This is one of those weird attractions that is equally the most visited and most derided (especially since the price hike) attractions in the Kūnmíng area. Shílín (Stone Forest; 771 0316; admission Y140) is a massive collection of grey limestone pillars located about 120km southeast of Kūnmíng. Split and eroded by wind and rain, the tallest reaches 30m high.
Yuányáng Rice Terraces
Fashioned over hundreds of years by the Hani, these rice terraces cover roughly 12, 500 hectares, and are one of Yúnnán’s most spectacular sights. They can be done in two days from Kūnmíng, though a visit of three or more would be ideal. Photographers and Chinese tourists flock here in droves to watch sunrises and sunsets turn the terraces into pools of gold, red and silver.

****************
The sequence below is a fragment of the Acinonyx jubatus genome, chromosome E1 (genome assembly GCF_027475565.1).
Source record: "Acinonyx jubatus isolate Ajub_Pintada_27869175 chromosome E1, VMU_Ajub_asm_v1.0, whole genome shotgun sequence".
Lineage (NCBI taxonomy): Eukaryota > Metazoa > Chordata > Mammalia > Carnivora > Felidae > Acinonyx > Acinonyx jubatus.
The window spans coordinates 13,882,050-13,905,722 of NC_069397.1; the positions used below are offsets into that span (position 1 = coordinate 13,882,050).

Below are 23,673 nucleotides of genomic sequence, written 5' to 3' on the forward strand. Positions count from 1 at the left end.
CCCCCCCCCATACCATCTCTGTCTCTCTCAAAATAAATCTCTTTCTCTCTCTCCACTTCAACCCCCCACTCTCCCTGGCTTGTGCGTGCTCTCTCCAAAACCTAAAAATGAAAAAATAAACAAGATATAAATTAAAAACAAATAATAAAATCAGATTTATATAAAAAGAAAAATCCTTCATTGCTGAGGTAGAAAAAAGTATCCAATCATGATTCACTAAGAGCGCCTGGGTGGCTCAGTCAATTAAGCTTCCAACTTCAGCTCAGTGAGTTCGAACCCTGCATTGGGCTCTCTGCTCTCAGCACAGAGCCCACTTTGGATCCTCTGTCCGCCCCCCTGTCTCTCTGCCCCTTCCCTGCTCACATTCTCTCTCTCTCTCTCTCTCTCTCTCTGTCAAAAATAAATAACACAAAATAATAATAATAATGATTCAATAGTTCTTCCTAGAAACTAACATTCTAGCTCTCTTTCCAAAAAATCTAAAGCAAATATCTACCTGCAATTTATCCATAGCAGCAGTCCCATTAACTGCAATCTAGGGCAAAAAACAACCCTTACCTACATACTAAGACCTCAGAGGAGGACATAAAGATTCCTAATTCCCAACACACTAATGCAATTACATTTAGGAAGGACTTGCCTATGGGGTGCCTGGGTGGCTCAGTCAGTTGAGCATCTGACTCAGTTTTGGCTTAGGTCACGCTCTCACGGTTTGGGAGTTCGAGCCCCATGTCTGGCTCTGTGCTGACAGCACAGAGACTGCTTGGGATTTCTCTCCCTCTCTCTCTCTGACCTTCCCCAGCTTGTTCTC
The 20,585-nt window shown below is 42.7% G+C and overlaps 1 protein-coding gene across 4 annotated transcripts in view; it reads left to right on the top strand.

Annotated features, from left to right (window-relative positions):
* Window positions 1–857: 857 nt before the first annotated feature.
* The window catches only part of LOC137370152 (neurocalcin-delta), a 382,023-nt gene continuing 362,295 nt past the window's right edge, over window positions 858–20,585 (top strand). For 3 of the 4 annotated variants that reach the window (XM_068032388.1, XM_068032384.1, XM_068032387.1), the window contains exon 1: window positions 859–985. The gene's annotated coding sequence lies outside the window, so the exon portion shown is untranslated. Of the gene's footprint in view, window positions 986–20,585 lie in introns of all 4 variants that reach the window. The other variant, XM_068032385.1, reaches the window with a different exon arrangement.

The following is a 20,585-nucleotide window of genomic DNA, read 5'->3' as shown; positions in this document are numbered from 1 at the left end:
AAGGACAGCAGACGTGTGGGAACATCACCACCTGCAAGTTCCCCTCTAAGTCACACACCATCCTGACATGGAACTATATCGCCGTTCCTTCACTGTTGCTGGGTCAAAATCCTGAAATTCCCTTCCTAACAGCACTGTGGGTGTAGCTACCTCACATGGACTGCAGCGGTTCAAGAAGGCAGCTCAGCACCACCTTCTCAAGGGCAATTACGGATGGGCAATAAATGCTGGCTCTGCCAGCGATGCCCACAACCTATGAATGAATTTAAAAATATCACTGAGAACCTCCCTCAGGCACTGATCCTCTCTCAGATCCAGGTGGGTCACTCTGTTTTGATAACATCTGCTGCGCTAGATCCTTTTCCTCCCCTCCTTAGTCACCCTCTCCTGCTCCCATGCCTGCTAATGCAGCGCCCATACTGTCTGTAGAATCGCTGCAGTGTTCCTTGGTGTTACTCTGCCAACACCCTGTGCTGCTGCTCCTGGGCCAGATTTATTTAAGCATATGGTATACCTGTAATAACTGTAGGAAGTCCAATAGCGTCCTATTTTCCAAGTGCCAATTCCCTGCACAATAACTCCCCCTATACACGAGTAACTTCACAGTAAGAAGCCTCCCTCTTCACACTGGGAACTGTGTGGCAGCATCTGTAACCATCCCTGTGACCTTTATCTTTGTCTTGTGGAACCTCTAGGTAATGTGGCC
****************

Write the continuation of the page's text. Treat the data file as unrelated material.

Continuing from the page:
Tiger Leaping Gorge
Gingerly stepping along a trail swept with scree to allow an old fellow with a donkey to pass; resting atop a rock, exhausted, looking up to see the fading sunlight dance between snow-shrouded peaks, then down to see the lingering rays dancing on the rippling waters a thousand metres away; feeling utterly exhilarated.
Straddling the remote Yúnnán–Sìchuān border, this lake remains a laid-back, idyllic place that makes for a great getaway, even with a rise in domestic tourism. The ascent to the lake, which sits at 2690m, is via a spectacular switchback road and the first sight of the 50 sq km body of water, surrounded by lushly forested slopes, will take your breath away.
The main reason to come to the Nù Jiāng Valley is to visit this isolated, friendly village, set in a beautiful, wide and fertile bowl. Just 35km south of Tibet and close to Myanmar, it’s a great base for hikes into the surrounding mountains and valleys. The area is at its best in spring and early autumn. Don’t even think about coming in the winter.